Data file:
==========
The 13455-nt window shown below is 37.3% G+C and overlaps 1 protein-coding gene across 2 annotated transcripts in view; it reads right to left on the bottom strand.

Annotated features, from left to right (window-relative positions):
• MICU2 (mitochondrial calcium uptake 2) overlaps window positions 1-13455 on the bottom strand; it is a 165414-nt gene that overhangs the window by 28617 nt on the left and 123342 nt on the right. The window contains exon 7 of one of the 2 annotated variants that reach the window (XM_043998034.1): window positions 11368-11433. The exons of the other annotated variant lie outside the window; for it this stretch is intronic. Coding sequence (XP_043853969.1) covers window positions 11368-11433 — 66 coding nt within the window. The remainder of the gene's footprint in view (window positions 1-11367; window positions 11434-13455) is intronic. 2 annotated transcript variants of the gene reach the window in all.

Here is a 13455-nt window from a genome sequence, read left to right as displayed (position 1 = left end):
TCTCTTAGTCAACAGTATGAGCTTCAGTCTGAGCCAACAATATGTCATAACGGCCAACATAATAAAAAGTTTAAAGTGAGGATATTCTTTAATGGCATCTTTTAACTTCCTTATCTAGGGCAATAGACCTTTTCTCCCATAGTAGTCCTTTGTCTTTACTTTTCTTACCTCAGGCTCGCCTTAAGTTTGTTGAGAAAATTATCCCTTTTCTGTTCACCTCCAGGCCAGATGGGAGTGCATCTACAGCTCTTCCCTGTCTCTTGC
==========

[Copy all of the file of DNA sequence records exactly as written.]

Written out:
The 13455-nt window shown below is 37.3% G+C and overlaps 1 protein-coding gene across 2 annotated transcripts in view; it reads right to left on the bottom strand.

Annotated features, from left to right (window-relative positions):
• MICU2 (mitochondrial calcium uptake 2) overlaps window positions 1-13455 on the bottom strand; it is a 165414-nt gene that overhangs the window by 28617 nt on the left and 123342 nt on the right. The window contains exon 7 of one of the 2 annotated variants that reach the window (XM_043998034.1): window positions 11368-11433. The exons of the other annotated variant lie outside the window; for it this stretch is intronic. Coding sequence (XP_043853969.1) covers window positions 11368-11433 — 66 coding nt within the window. The remainder of the gene's footprint in view (window positions 1-11367; window positions 11434-13455) is intronic. 2 annotated transcript variants of the gene reach the window in all.

Here is a 13455-nt window from a genome sequence, read left to right as displayed (position 1 = left end):
TCTCTTAGTCAACAGTATGAGCTTCAGTCTGAGCCAACAATATGTCATAACGGCCAACATAATAAAAAGTTTAAAGTGAGGATATTCTTTAATGGCATCTTTTAACTTCCTTATCTAGGGCAATAGACCTTTTCTCCCATAGTAGTCCTTTGTCTTTACTTTTCTTACCTCAGGCTCGCCTTAAGTTTGTTGAGAAAATTATCCCTTTTCTGTTCACCTCCAGGCCAGATGGGAGTGCATCTACAGCTCTTCCCTGTCTCTTGC